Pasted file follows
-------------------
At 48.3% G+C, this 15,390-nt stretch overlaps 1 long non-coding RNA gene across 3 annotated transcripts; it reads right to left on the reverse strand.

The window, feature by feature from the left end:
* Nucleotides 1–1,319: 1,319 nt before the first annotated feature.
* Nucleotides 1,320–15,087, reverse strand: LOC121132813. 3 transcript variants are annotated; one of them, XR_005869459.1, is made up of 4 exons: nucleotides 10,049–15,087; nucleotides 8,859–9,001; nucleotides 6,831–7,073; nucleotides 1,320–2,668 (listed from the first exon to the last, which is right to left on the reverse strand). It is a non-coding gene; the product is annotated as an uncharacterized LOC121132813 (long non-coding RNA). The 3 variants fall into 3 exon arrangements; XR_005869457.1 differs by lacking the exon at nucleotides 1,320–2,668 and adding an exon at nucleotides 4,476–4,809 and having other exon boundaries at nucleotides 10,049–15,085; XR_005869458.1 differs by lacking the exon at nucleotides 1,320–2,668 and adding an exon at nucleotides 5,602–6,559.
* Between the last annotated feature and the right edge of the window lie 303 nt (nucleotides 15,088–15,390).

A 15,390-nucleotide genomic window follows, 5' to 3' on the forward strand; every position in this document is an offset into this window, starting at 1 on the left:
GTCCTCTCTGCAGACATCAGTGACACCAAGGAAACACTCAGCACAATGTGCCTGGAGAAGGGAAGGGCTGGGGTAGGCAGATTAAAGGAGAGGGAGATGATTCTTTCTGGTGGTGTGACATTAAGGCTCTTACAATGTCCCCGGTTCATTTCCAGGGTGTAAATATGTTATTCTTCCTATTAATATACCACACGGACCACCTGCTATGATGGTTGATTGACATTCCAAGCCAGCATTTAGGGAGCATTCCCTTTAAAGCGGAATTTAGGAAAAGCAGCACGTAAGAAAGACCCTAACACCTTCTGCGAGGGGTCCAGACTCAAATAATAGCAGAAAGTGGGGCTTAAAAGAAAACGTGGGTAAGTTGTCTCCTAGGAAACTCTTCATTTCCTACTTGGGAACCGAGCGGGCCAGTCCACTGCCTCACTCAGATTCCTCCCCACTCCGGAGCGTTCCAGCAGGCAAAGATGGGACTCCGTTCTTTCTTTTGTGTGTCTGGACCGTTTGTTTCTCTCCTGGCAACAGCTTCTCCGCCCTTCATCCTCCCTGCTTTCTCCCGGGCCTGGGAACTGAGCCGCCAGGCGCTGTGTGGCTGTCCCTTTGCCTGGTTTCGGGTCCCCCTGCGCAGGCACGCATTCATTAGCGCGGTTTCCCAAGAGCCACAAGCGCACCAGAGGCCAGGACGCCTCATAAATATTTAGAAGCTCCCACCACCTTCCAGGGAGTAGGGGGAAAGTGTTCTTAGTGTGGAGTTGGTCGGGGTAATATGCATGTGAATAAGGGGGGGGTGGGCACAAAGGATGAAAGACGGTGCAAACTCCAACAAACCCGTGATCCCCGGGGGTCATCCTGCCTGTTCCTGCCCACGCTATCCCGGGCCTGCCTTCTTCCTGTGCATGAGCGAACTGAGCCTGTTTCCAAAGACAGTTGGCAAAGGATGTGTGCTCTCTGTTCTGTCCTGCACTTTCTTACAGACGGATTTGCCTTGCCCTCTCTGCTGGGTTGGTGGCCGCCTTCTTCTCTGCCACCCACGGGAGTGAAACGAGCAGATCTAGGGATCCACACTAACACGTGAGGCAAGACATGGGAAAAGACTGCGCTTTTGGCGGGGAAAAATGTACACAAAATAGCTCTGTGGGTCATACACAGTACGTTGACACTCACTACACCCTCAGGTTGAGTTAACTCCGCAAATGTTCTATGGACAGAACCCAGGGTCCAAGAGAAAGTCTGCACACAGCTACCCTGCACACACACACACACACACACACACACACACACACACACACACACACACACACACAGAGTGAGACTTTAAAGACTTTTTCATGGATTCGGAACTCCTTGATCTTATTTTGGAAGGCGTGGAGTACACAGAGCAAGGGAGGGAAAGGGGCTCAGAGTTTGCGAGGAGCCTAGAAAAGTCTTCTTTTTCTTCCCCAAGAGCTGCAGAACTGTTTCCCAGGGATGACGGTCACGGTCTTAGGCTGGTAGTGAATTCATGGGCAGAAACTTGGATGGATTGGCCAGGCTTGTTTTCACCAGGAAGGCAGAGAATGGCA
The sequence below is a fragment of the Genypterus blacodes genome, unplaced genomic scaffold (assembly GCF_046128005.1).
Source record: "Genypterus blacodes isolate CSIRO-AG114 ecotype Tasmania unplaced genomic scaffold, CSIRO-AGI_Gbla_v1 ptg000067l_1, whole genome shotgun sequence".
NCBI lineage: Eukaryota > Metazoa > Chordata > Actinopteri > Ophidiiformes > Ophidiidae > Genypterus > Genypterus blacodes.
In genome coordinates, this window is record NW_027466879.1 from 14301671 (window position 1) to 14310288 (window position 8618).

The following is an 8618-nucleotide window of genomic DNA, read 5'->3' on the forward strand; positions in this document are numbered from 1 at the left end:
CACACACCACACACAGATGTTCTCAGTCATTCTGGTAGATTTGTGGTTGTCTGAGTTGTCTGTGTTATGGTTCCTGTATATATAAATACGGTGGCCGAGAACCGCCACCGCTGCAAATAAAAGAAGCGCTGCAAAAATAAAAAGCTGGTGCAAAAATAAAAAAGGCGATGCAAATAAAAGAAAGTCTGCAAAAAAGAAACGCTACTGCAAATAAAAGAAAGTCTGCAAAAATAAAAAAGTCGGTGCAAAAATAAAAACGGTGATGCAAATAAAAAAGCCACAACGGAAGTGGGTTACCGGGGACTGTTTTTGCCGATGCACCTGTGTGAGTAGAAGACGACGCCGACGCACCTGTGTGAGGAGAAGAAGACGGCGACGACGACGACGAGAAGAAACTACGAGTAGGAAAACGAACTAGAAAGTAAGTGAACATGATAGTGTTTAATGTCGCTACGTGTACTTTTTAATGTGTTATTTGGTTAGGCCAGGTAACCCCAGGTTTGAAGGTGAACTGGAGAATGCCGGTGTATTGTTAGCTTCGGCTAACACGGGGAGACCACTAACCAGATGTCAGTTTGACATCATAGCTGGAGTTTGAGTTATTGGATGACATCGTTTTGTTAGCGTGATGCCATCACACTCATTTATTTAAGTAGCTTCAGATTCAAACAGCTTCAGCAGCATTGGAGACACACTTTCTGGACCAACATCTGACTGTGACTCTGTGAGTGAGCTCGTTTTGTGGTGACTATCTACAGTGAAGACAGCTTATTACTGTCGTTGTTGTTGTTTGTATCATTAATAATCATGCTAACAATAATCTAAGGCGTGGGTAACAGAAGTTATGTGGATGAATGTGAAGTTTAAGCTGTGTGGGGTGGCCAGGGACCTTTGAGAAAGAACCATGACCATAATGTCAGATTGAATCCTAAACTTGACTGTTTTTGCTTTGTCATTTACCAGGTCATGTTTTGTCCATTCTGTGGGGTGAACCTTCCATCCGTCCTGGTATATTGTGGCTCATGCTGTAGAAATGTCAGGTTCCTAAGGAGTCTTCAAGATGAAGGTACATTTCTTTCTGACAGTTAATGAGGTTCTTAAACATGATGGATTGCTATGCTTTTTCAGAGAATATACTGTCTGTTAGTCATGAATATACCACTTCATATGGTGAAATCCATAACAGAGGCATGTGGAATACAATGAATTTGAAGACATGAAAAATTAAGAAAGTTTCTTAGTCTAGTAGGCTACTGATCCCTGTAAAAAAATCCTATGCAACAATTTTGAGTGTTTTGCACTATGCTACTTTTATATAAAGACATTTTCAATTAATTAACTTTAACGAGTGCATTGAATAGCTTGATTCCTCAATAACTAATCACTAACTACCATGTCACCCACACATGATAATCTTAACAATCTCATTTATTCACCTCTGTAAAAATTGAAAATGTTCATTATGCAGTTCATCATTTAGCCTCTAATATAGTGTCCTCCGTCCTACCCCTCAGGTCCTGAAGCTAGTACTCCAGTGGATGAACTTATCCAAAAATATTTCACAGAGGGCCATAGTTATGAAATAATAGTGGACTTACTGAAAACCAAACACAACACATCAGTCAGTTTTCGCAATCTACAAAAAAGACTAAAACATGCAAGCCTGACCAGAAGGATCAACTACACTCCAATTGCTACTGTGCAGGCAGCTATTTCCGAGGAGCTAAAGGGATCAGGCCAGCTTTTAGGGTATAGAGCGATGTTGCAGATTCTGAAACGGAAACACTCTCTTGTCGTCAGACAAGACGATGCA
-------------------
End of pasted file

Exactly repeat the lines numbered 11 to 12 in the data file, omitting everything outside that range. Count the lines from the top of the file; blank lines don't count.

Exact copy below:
In genome coordinates, this window is record NW_027466879.1 from 14301671 (window position 1) to 14310288 (window position 8618).

The following is an 8618-nucleotide window of genomic DNA, read 5'->3' on the forward strand; positions in this document are numbered from 1 at the left end: